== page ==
Effort-based career opportunities and working time
AbstractIn this paper we describe the hypothesis of effort-based career opportunities as a situation in which profit maximizing firms create incentives for employees to work longer hours than the bargained ones, by making career prospects dependent on working hours. When effort-based career opportunities are effective, they raise working time and output per worker reducing workers' utility. A first attempt is made to empirically estimate the relationship between hours worked and the expected opportunities of promotion using the British Household Panel Survey data set. Our analysis shows that the perceived probability of promotion increases with working time and that this result is robust to various econometric specifications
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Bibliographic InfoPaper provided by Department of Economics, Management and Quantitative Methods at Università degli Studi di Milano in its series Departmental Working Papers with number 2005-02.
Date of creation: 01 Jan 2005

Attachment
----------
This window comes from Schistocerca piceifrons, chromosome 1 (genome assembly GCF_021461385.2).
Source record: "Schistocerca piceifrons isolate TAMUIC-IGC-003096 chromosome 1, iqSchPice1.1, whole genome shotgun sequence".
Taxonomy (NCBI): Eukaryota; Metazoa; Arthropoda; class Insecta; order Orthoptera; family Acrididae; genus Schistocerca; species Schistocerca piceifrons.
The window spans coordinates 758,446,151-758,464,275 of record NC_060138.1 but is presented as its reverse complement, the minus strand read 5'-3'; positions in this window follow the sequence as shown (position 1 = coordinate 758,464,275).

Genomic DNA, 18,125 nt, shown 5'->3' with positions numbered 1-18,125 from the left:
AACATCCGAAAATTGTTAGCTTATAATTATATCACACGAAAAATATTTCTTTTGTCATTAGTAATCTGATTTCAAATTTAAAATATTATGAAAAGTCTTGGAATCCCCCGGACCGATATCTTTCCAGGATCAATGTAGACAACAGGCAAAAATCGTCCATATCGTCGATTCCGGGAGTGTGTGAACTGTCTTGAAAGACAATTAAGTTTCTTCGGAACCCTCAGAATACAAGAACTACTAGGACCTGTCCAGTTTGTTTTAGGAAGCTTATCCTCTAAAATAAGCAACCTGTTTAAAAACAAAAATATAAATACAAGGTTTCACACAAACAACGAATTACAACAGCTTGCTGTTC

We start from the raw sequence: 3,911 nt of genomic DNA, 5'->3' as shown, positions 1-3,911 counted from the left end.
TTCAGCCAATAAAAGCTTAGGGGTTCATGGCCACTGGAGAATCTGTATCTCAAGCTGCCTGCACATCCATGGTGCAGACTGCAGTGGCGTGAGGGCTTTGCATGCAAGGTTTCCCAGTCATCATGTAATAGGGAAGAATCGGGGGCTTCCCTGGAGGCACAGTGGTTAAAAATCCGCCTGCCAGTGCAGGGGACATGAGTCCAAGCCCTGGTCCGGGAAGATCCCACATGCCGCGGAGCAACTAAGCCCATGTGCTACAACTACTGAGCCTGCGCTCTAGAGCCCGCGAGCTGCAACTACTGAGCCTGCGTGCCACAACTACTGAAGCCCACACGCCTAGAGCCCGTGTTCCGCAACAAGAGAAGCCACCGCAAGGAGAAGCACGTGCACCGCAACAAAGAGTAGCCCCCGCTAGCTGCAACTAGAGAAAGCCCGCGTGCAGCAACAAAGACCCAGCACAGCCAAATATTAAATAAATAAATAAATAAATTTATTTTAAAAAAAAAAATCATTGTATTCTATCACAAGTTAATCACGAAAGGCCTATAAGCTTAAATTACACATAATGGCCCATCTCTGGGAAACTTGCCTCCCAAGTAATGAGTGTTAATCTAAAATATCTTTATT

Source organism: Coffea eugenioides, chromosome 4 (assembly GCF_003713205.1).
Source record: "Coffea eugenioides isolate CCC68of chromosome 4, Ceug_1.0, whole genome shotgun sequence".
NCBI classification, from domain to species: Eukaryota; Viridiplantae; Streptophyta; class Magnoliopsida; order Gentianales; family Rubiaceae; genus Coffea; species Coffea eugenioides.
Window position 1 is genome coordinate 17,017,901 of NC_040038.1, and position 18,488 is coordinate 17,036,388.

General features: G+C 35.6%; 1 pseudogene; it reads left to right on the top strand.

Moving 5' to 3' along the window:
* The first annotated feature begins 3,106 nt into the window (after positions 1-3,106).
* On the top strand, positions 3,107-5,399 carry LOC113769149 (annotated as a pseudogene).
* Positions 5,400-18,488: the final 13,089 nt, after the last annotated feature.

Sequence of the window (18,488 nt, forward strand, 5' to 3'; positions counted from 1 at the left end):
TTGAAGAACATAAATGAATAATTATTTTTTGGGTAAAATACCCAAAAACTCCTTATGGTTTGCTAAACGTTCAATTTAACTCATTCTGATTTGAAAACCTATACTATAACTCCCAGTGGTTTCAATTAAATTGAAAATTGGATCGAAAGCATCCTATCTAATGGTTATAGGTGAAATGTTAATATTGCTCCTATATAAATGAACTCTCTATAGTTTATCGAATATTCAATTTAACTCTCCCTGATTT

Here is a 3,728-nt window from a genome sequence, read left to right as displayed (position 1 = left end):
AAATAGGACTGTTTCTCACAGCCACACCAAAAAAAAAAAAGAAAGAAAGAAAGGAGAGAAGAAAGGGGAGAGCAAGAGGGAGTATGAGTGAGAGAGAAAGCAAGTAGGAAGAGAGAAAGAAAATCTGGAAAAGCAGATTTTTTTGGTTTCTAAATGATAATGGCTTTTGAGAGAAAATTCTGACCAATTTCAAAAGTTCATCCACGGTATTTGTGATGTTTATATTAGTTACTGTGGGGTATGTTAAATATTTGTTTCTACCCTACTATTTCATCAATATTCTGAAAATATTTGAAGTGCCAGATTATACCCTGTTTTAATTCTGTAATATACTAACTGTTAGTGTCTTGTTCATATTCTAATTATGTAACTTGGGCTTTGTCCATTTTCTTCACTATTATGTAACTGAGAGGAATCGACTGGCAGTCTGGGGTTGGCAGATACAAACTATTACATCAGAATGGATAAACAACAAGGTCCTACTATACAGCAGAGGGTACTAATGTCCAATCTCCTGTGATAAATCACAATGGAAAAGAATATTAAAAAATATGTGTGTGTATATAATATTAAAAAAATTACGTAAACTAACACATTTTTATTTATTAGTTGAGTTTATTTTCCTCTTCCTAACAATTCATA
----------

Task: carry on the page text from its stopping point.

Date of revision:
bargaining; career; personnel management; promotion; welfare; working time;
Other versions of this item:
- Massimiliano BRATTI & Stefano STAFFOLANI, 2004. "Effort-Based Career Opportunities and Working Time," Working Papers 203, Universita' Politecnica delle Marche (I), Dipartimento di Scienze Economiche e Sociali.
- Bratti, Massimiliano & Staffolani, Stefano, 2005. "Effort-Based Career Opportunities and Working Time," IZA Discussion Papers 1474, Institute for the Study of Labor (IZA).
- J22 - Labor and Demographic Economics - - Demand and Supply of Labor - - - Time Allocation and Labor Supply
- J23 - Labor and Demographic Economics - - Demand and Supply of Labor - - - Labor Demand
- J50 - Labor and Demographic Economics - - Labor-Management Relations, Trade Unions, and Collective Bargaining - - - General
- M12 - Business Administration and Business Economics; Marketing; Accounting - - Business Administration - - - Personnel Management; Executives; Executive Compensation
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